I eventually concluded that there is some sort of universal force that bonds the damaged souls together. I look out on those streets and see the people who stroll through life easily come together. I watch them dine at classy bars and restaurants. I watch them congregate in crowds of sanity and stability. They are the ones who never know what it is to feel lost, isolated and hopeless. Meanwhile, those who do not know such a life must wander in the outside spaces to find the people who understand. Few things are more powerful than the human urge to be understood and to connect with others who know what you’ve felt, and this is why this universal force exists. It is a way to human connection; a way to remind you that no matter what pain you feel in your heart, there are others out there who feel it too, and if you offer yourself to this world, let the light of your truth shine bright, you will attract those who know and understand what you are feeling inside. Maybe their companionship will help you overcome your pain, or maybe it won’t, but god knows, we could all do with some company when we’re alone in the darkness.
~ In Between Places ~
Living in a hostel in my own country, I had become one of those strange ones who was a drifter in their own ‘home’. There was no way around it when people asked what I was doing; I was without a job, without a place to stay, without a woman, a car, and any real sort of life plan. I was floating in the existential breeze, a modern-day drifter, and no matter how clean my clothes were, people still stared at me like I was a bum when they found out my circumstance. I guess in reality that was the truth these days. After all, I had just spent the last couple of weeks drifting around the country on a bicycle – my few belongings crammed into a couple of flimsy pannier bags while staying in random hostels along the way. On top of that, I had quit two jobs and lived in three cities within the space of nine months. I was out living on the edge and it was a strange feeling because, although I had a decent amount of savings in my bank account, I still felt as though I wasn’t far from being completely in the gutter altogether. I guess that was just the anxiety speaking.
The time spent doing nothing allowed me to reflect a lot on what the next chapter of my life would entail. It seemed the coronavirus crisis had put an end to any international backpacking desires – that world was at least a year away from recovering to its former self. The best thing I decided for me was to get my own place and wait it all out, try and get some words down on paper and some miles down on the bike to maintain whatever sanity I had left. I began searching for a place and quickly found out I was no longer worthy to pay overpriced rent to landlords. Most house shares and apartments demanded ‘PROFESSIONALS ONLY’, as well as proof of income, three month’s bank statements and references – none of which I was duly able to provide. I quickly realised that, even with those savings in my account, I was not able to integrate myself so smoothly into human society. So in that hostel I dwelled, perpetually extending my stay every couple of days, telling people I was looking for a place and was just there temporarily whenever they enquired about my living circumstances.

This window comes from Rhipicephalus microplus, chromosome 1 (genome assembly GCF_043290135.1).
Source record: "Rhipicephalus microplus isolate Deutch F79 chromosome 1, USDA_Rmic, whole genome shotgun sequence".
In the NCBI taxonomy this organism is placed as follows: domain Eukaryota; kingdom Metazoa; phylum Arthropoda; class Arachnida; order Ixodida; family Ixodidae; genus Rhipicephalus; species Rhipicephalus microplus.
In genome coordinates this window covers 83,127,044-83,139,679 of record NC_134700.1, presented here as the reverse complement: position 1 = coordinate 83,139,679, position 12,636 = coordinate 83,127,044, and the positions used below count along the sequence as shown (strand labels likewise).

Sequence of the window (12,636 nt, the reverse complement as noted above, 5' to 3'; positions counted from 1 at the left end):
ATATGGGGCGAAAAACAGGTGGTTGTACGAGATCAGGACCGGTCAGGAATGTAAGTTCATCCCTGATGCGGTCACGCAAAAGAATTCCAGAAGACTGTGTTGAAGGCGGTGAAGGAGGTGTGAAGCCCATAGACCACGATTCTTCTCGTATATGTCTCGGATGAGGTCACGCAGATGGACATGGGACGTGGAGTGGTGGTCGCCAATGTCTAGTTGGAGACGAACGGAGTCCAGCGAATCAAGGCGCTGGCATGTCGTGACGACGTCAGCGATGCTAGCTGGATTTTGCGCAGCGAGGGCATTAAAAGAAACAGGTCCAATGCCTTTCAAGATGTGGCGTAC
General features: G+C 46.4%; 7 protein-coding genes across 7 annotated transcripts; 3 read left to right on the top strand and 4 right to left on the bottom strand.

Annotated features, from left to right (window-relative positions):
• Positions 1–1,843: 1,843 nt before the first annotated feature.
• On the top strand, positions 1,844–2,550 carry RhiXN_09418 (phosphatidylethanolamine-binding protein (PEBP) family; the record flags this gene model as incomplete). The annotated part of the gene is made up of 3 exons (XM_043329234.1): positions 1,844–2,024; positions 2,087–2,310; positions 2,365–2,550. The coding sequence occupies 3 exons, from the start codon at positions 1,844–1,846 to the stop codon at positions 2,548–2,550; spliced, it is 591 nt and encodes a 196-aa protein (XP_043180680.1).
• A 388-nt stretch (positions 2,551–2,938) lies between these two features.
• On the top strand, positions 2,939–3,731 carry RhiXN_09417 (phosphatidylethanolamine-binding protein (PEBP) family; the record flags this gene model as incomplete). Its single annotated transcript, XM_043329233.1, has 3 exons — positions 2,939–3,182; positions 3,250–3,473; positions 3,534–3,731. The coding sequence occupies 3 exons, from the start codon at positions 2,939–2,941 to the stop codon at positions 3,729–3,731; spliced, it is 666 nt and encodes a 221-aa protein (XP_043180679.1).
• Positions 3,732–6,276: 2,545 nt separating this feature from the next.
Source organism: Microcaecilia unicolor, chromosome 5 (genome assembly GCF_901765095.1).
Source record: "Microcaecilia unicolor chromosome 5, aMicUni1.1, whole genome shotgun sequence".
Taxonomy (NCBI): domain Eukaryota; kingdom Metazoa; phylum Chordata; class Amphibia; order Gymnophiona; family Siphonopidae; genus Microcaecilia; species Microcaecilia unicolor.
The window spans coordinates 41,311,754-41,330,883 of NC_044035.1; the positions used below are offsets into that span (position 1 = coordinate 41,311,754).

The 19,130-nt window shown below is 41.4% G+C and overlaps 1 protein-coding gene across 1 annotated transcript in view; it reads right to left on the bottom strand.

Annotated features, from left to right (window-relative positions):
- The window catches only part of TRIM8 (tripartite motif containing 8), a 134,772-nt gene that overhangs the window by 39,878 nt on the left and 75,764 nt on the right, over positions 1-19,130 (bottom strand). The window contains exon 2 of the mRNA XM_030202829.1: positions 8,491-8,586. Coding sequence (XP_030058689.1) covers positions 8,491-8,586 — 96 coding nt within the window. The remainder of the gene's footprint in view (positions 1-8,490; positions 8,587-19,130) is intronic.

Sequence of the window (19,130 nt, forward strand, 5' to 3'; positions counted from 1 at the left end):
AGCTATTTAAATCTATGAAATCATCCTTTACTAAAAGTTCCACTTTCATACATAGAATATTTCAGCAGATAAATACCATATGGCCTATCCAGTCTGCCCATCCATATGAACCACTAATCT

It seemed I wasn’t alone in being in between places. Another woman in her fifties was staying at the hostel in the week while working as a nurse, before going back to stay at her mum’s on the weekend. Then there was the Brazilian guy working there after leaving his family behind in Brazil. Then there were the people from the council who were put there temporarily while searching for housing. That’s not to forget the Chinese girl waiting to see if her visa was granted so she could stay in the country. All in all, it was a random collection of vagrant characters, and it made me feel slightly at home to be around people whose days and weeks were not scheduled or planned to any civilised degree. At night, we sat in the kitchen and chatted away while the world of society went on outside. The hostel was on top of a hill and I stared out the window and saw the lights of the city shimmer below: settled people in their settled lives, going through the roundabout of their routine existence’. Did I want to be like them? At the moment, for the first time in my life, I felt like I did, but I knew I’d also be feeling lost after a couple of weeks in that life too. No doubt the problem wasn’t my circumstance, but myself (as usual).
My days continued to meander on in the city of Sheffield. I took myself out hiking and cycling in the peak district. I saw some friends and drank some beer. I soon got to the point where I had no motivation to even look for a place to stay and entered into some sort of passive, detached state. I sat in parks and stared into space for hours. I aimlessly drifted down the city streets, deciding at the last second where to turn. One day that random route took me into a rundown bar in a rough neighbourhood. I sat down beside the bar and drank a beer when a guy I had met on a medical trial the year before walked in. We started catching up and I soon realised my situation wasn’t so bad. He confessed to me his drinking and gambling problems, and the fact he had spent a grand in the last five days, as well as his frequent visits to the local brothel. Maybe I had no direction, but at least I wasn’t that low, although the bottle was tempting me more and more. I tried to stay away from drinking heavily to help keep my mind clear, but pretty soon I was back at it with people in the hostel, stumbling to the pub with my comrades of the rootless life. I guess there was no way around it. I needed it there and then to help alleviate the anxiety of my situation.